Nearly one year ago, Arizona experienced its first West Nile Virus case in a horse for the 2005 season. It never need happen again, as a vaccine is available to protect horses.
However, the vaccine must be given before the animal is infected and that is why horse owners need to contact their veterinarians to schedule vaccinations as soon as possible. Unlike humans, horses are protected from the disease through a simple vaccination.
Horses become infected with West Nile virus the same way humans become infected -- by the bite of infectious mosquitoes. The mosquitoes become infected after feeding on an infected bird.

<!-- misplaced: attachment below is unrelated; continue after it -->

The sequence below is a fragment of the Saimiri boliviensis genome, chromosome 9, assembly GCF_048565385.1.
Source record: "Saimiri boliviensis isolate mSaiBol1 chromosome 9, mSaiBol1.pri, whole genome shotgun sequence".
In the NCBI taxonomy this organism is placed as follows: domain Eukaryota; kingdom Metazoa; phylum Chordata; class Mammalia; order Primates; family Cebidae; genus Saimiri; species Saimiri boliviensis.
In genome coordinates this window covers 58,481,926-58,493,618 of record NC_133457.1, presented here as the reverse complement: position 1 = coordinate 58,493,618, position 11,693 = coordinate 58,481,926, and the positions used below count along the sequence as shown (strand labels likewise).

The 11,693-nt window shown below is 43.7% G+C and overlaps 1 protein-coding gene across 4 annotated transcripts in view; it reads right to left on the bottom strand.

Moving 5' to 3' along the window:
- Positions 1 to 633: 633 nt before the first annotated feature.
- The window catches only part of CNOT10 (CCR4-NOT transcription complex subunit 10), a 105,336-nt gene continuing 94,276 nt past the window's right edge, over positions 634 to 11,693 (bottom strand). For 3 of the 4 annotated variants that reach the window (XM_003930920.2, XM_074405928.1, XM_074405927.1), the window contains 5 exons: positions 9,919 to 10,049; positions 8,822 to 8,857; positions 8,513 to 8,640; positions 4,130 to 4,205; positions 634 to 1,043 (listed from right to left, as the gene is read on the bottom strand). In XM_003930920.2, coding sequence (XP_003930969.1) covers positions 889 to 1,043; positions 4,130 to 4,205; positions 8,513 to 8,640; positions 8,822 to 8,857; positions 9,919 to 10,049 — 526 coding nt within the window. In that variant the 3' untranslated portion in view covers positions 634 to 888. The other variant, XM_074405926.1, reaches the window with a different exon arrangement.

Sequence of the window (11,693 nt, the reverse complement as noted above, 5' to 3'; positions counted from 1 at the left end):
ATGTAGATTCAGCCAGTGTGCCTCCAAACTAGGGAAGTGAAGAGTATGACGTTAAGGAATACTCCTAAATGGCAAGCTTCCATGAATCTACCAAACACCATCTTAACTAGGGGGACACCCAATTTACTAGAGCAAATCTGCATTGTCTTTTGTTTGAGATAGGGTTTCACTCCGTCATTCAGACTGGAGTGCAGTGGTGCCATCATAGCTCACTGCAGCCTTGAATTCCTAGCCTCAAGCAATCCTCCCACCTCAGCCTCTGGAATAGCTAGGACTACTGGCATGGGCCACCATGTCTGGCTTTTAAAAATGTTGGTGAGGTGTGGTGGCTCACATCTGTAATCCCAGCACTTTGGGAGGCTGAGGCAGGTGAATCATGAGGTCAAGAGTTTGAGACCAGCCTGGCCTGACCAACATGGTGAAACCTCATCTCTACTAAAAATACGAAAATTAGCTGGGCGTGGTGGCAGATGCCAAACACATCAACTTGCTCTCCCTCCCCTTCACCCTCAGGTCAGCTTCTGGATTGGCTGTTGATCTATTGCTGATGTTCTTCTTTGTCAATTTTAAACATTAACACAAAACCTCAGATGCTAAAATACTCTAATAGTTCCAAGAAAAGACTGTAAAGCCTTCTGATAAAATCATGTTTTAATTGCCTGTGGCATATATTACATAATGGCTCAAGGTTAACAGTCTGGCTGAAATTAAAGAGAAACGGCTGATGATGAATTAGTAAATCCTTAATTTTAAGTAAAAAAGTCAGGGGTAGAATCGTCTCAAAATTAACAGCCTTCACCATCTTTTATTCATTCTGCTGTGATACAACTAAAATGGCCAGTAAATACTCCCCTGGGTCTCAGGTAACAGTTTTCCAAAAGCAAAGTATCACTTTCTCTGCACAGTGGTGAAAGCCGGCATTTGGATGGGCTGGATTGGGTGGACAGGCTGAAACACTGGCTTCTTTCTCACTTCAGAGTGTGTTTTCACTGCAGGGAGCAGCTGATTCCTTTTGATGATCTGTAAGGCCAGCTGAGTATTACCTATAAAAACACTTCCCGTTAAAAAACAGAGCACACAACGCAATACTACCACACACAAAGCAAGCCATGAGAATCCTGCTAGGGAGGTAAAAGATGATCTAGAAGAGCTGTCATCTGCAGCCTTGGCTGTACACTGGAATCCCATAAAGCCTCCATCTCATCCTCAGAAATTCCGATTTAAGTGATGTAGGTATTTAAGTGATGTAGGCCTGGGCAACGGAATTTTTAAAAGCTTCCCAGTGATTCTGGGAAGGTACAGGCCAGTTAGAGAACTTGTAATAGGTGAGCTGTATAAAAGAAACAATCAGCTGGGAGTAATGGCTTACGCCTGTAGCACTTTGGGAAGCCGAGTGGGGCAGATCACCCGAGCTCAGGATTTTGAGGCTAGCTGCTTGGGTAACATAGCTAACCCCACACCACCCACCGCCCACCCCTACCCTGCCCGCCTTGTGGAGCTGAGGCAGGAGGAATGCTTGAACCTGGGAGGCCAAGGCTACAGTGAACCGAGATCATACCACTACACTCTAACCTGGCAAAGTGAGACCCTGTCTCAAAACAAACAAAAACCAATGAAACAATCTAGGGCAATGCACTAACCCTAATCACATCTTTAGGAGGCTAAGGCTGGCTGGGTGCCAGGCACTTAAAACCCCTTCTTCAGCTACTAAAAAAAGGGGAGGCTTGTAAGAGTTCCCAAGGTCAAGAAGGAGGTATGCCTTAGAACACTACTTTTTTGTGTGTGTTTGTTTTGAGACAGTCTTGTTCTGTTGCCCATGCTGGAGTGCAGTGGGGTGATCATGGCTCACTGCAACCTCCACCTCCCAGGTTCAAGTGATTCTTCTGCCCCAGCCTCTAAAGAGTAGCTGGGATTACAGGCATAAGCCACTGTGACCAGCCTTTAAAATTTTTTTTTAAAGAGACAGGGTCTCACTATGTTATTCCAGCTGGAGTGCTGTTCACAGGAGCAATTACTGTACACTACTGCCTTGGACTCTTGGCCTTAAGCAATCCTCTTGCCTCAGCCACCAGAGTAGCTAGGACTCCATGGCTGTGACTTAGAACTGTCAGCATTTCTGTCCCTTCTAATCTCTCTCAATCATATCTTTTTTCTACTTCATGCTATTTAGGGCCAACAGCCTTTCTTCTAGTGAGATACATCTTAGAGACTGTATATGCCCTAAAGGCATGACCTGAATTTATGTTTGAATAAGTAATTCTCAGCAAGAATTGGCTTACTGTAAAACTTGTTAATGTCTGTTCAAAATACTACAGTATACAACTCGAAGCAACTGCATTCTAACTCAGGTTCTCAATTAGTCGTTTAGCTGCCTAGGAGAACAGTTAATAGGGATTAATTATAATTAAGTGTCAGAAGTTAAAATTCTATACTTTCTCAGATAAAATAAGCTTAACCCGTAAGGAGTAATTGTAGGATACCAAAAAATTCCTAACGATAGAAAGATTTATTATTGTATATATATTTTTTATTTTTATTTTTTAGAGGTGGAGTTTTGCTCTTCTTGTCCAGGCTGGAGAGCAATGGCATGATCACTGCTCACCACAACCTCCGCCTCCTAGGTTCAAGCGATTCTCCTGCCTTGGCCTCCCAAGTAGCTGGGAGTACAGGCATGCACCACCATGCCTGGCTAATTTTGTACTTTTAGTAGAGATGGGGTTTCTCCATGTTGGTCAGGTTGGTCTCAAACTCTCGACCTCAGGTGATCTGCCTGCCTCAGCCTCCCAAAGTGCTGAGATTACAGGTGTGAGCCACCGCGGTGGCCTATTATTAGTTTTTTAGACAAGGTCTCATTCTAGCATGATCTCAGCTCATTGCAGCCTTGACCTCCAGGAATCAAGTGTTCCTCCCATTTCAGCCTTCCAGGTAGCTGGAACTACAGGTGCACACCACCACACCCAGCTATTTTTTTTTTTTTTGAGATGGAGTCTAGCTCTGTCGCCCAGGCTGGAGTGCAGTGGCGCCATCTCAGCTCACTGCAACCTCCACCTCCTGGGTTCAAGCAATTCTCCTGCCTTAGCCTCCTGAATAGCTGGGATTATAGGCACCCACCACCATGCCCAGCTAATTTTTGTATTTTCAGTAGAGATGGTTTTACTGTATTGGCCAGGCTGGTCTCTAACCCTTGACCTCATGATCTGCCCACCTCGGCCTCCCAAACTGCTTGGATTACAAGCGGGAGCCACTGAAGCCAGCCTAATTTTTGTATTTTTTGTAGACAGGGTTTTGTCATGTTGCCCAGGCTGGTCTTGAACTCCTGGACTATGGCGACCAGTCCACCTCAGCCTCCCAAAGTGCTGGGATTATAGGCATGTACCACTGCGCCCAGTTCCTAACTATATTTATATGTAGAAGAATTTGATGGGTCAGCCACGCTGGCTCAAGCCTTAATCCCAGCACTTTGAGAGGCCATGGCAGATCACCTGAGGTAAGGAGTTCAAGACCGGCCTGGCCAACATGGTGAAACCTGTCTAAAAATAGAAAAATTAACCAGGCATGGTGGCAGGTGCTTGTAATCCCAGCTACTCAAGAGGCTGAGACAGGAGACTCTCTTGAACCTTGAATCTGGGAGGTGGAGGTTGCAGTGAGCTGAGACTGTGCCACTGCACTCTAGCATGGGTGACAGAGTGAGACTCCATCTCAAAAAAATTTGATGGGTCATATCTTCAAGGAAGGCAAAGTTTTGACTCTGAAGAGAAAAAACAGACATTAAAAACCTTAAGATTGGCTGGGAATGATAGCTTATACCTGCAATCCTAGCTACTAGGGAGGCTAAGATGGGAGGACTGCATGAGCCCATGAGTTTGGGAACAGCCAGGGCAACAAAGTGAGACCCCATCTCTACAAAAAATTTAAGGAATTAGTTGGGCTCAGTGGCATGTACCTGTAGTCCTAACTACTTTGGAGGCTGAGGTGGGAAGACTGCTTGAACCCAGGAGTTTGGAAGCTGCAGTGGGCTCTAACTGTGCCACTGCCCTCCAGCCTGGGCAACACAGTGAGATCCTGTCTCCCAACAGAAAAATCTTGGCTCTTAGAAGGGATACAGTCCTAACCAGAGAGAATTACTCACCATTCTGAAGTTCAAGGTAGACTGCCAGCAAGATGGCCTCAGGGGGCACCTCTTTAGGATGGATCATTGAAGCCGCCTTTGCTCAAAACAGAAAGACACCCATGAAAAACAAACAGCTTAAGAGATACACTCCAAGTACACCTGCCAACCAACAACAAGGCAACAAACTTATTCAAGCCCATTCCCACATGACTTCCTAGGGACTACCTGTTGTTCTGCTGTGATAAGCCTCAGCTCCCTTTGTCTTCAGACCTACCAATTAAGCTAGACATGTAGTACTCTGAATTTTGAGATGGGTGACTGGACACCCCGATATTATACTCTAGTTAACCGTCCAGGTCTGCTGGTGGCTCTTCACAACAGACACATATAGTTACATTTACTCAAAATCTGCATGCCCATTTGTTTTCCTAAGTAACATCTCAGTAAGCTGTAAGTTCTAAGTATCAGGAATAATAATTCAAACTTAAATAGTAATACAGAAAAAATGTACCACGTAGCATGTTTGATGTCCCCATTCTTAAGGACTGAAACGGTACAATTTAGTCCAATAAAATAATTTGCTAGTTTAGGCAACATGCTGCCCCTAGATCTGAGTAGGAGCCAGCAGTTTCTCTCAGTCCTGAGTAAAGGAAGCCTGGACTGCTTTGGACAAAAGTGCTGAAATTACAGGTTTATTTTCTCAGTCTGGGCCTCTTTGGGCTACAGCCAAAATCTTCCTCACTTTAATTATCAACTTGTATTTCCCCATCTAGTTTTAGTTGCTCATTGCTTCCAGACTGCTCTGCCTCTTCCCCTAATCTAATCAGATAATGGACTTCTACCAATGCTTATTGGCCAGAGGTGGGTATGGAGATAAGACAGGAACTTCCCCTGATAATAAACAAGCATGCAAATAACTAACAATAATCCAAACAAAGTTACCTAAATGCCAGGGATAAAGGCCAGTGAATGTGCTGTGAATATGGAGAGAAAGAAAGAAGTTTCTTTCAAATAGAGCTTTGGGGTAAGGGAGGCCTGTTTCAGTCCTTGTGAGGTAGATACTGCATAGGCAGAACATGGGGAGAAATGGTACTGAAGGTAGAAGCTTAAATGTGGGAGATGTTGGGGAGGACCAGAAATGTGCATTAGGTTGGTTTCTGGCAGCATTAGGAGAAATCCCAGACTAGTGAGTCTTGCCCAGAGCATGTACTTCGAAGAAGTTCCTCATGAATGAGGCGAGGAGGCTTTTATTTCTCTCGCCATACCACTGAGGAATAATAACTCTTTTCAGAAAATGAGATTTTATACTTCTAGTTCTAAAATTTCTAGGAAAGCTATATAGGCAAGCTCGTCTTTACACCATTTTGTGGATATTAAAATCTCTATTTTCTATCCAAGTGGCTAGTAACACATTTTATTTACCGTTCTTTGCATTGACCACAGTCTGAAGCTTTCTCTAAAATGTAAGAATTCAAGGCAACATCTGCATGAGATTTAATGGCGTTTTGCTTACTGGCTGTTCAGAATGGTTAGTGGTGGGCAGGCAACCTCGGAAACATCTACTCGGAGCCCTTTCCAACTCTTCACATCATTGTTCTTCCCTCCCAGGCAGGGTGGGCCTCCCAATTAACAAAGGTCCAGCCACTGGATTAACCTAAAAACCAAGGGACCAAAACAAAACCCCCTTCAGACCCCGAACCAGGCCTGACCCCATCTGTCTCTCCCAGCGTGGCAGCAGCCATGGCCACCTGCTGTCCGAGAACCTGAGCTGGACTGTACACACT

The vast majority of horses that are bitten by infected mosquitoes do not become ill, but those that develop severe encephalitis often die. Recovered horses often suffer from residual damage to their nervous system.
Horses that are infected with West Nile Virus are not contagious to humans or to other horses. Normal infection control precautions should be followed when caring for a sick horse.